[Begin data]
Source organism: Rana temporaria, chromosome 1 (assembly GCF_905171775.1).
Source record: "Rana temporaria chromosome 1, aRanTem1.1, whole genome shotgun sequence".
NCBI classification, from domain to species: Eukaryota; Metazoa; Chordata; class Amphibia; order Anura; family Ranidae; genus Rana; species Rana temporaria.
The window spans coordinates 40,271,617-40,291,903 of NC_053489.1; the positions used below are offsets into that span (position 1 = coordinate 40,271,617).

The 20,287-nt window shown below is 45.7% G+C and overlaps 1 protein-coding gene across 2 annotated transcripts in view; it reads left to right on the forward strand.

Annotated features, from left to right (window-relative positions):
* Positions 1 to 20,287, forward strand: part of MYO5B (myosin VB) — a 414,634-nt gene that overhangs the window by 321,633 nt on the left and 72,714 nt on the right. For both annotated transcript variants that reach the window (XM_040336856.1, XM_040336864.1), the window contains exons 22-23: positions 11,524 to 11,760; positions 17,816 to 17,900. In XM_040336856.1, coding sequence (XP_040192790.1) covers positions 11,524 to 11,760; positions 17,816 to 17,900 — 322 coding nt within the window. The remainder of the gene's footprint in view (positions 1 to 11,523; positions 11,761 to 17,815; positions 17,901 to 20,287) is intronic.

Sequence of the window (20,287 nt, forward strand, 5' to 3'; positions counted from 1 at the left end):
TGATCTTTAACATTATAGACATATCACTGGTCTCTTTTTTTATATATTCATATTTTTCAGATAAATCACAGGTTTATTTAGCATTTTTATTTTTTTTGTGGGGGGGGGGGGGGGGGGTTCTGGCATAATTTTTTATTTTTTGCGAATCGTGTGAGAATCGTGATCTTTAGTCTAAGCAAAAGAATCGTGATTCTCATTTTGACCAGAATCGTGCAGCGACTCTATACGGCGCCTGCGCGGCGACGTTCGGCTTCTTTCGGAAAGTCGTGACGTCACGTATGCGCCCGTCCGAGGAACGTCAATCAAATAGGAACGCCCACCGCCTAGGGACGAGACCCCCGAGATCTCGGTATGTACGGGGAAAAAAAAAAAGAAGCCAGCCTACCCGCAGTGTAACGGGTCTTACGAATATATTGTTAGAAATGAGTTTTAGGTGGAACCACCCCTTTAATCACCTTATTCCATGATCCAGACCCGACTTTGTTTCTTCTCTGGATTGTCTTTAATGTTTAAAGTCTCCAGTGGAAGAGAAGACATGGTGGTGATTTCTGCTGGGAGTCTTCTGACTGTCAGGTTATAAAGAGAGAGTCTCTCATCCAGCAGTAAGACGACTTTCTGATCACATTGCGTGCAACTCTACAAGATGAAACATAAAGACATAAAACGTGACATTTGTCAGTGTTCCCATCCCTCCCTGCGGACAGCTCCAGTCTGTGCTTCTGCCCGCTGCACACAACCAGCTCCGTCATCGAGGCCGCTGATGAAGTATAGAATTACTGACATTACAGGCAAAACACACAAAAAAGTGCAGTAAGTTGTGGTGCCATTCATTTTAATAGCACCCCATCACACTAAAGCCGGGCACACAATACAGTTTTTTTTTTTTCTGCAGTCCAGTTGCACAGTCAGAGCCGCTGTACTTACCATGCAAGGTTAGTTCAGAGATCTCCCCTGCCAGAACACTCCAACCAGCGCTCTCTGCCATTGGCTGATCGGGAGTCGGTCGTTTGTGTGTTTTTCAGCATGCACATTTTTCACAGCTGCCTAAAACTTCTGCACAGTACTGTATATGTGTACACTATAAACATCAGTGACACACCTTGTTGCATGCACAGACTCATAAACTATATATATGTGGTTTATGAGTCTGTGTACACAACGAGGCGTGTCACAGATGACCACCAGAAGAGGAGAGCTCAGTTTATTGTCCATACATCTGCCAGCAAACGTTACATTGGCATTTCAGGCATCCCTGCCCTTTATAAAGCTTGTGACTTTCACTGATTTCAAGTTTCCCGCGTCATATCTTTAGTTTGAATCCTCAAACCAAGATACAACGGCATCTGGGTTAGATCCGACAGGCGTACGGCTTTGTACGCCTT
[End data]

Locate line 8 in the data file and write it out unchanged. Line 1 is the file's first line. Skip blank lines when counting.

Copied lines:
Sequence of the window (20,287 nt, forward strand, 5' to 3'; positions counted from 1 at the left end):